Though the Act includes provisions that set the terms for rent increases, evictions, orders and hearings, those provisions will be interpreted and enforced by the appointees to the Landlord and Tenant Board, appointed by the government of the day. What guidance or predilections do they have in these unprecedented times?

The ending of eviction moratoriums exposes tenants to eviction proceedings that are guided by a statutory process, but one that landlords and their lawyers are quite adept at navigating. Tenants going through evictions and threats of evictions because they are victims of an unprecedented global health and economic crisis cannot afford lawyers to help them nor do they have the temperaments to deal with the long and winding process on their own. 

Whether they “negotiate” repayment agreements formal or informal or whether they try their best to pay what they can, tenants are more vulnerable than at any time in our lifetimes to greater hardship and horrendous choices to make for them and their families to preserve their homes.

It is reasonable to presume that given the present economic crisis that the already high proportion of renters will increase dramatically by virtue of the search for less costly units or homeowners selling their homes. Therefore, a greater percentage of our population will require statutory protection not only for process and fairness but for their lives and the well-being of their families.

Spurts of government pronouncements, moratoria on evictions and rent increases do not deal with the reality of our dilemma. Tenants and landlords need some degree of certainty. So, if a moratorium on evictions and rent increases ends when COVID-19 is still an existential threat and there is no economic certainty on the horizon, the government is only arbitrarily pushing the yard line further. Promises of temporary rent freezes or marginal increase caps will not address fundamental problems of inability to pay rent that is now too high in the new economic context.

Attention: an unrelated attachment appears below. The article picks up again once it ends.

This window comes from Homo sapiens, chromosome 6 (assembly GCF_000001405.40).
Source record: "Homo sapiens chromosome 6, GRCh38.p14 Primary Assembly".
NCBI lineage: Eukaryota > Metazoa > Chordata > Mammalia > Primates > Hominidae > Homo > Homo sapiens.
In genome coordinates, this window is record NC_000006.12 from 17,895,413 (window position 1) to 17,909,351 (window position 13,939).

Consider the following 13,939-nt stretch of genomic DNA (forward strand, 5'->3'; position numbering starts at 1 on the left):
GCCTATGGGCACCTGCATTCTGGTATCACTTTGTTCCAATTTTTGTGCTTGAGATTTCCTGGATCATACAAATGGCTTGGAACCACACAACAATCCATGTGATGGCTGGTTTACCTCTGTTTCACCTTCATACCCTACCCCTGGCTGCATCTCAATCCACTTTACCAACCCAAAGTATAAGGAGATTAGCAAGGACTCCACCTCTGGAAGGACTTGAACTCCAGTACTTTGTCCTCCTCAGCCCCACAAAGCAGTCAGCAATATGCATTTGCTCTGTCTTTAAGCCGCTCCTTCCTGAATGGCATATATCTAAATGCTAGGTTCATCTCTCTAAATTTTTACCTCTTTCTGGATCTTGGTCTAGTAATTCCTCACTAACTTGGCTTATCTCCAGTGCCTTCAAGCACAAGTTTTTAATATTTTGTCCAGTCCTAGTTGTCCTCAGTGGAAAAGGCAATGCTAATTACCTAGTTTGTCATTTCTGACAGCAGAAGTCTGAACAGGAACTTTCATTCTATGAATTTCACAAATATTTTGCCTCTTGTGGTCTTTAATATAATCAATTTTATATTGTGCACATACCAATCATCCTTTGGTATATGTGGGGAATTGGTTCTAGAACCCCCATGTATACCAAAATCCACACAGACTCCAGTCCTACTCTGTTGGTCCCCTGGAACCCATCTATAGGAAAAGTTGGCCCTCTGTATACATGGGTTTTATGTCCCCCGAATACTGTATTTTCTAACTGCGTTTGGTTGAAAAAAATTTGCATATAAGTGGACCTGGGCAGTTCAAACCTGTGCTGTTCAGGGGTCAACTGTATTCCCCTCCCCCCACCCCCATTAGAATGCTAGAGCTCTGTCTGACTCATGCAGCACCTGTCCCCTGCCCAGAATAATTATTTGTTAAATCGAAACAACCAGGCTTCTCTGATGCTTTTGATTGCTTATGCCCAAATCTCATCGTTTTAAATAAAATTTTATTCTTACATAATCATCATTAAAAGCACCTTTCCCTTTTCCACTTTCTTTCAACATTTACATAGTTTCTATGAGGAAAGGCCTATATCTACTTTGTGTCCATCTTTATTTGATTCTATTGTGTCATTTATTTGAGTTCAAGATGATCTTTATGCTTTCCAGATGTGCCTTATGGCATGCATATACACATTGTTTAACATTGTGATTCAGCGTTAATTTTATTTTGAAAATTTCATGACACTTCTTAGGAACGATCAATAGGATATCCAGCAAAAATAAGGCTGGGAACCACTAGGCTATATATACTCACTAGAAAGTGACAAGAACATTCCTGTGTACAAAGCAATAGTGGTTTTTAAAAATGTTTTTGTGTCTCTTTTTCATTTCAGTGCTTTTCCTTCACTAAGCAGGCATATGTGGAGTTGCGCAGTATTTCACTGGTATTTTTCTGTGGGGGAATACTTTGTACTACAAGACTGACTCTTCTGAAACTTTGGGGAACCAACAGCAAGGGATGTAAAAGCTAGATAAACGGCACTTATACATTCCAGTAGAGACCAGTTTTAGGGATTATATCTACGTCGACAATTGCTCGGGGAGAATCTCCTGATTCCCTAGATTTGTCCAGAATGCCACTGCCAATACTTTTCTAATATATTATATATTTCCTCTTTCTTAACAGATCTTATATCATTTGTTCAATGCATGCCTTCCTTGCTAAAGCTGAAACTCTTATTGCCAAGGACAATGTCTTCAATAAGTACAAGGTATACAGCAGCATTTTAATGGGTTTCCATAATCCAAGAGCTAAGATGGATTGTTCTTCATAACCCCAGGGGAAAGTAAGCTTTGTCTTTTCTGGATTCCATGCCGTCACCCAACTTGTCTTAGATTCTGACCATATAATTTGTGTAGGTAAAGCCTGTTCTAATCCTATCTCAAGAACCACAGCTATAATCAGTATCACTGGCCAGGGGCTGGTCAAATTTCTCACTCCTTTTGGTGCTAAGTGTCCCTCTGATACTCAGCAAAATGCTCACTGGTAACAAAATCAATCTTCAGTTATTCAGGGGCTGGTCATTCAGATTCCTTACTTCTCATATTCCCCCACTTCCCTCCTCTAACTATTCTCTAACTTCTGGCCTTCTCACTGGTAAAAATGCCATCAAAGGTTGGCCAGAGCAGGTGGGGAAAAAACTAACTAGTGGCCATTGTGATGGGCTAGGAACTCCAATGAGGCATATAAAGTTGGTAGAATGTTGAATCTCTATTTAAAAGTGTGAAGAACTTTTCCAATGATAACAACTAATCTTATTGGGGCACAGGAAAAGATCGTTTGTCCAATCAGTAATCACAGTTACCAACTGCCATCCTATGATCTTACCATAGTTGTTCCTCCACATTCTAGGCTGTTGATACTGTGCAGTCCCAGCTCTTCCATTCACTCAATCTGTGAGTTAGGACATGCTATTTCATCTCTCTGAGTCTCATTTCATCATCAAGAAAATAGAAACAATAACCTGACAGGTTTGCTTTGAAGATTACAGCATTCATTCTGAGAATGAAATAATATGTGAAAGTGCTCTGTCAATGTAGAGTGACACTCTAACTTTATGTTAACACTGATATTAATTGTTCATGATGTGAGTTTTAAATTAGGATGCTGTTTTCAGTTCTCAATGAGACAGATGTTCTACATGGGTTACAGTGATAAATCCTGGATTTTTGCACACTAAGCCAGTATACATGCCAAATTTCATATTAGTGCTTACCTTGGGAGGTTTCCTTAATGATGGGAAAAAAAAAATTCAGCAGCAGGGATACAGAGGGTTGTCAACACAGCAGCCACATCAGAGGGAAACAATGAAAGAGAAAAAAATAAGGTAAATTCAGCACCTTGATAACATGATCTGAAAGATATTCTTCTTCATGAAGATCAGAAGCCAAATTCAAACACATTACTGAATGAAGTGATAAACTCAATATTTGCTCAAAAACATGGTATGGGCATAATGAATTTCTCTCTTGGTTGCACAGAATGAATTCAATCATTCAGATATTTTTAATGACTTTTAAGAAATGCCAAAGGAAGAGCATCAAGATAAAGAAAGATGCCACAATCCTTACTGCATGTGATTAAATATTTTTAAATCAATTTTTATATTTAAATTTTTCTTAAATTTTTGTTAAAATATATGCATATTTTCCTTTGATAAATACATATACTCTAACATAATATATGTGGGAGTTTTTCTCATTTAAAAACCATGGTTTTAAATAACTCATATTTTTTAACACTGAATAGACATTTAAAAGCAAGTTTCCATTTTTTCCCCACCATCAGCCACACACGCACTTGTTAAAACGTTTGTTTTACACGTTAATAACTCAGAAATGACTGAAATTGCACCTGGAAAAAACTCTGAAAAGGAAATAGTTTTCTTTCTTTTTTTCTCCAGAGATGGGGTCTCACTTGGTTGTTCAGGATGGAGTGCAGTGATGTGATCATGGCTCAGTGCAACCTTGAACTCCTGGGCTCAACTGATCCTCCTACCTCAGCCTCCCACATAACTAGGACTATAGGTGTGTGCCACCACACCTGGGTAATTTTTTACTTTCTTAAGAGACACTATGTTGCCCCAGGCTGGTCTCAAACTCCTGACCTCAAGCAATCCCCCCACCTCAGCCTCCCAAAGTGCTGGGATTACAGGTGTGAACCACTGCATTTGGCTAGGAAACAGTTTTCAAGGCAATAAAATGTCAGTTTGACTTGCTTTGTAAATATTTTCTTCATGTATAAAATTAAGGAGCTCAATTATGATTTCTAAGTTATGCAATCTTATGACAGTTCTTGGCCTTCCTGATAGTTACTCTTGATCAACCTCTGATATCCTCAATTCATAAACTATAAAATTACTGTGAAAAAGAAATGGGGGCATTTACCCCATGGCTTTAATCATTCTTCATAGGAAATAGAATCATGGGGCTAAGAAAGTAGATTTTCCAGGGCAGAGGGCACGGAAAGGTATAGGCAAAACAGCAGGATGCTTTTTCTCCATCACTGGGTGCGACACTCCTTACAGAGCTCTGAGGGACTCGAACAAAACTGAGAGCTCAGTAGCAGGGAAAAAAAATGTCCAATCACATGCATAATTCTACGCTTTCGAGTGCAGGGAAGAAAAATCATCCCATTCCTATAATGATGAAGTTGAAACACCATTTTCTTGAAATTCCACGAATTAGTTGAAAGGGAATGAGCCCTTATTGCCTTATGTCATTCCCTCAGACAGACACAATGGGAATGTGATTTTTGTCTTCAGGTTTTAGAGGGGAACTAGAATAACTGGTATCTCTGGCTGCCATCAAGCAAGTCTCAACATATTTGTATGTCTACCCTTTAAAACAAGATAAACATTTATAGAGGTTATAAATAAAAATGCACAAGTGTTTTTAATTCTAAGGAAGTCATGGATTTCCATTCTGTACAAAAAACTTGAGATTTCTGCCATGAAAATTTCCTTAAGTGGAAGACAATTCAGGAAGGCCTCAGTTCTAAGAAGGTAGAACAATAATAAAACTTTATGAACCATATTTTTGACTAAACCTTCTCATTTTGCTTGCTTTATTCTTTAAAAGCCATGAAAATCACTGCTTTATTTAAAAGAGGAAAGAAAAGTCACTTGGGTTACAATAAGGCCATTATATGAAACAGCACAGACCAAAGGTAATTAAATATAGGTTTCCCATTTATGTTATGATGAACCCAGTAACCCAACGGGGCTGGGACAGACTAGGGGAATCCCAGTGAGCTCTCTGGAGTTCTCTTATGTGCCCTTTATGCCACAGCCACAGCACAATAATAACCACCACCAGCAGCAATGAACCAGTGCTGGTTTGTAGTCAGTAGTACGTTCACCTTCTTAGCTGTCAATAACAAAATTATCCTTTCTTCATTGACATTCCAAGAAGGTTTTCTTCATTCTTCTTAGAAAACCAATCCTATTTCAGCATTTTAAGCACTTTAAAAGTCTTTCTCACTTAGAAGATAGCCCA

Access to justice and access to housing go hand in hand. Stopgap public relations type amendments to the Residential Tenancies Act accomplish neither. It is time for the Act to be overhauled to address the fundamental reality of our time during the Great Transition.

That is that increasingly, people will need a place to live and that landlords and the Ontario government will need to accommodate them physically and statutorily. If you are going to go into the landlord business government will have to make it clear that profit alone will not be your only consideration. If you want permits to build multiunit accommodation for profit, deleterious exigencies for tenants will have to be built into the approval process.

If landlords are not providing affordable housing or emergency housing, extraordinary measures are now required for the government to do so on a massive scale. Providing an affordable and secure place to live for our fellow Ontarians should be part of the equation.

Jerry Levitan is a Toronto lawyer who practised litigation, administrative and liquor licensing law. He as well is the producer of the Academy Award nominated and Emmy winning short animated film I Met The Walrus about the day he spent at age 14 with John Lennon and author of the Canadian bestselling book with the same title.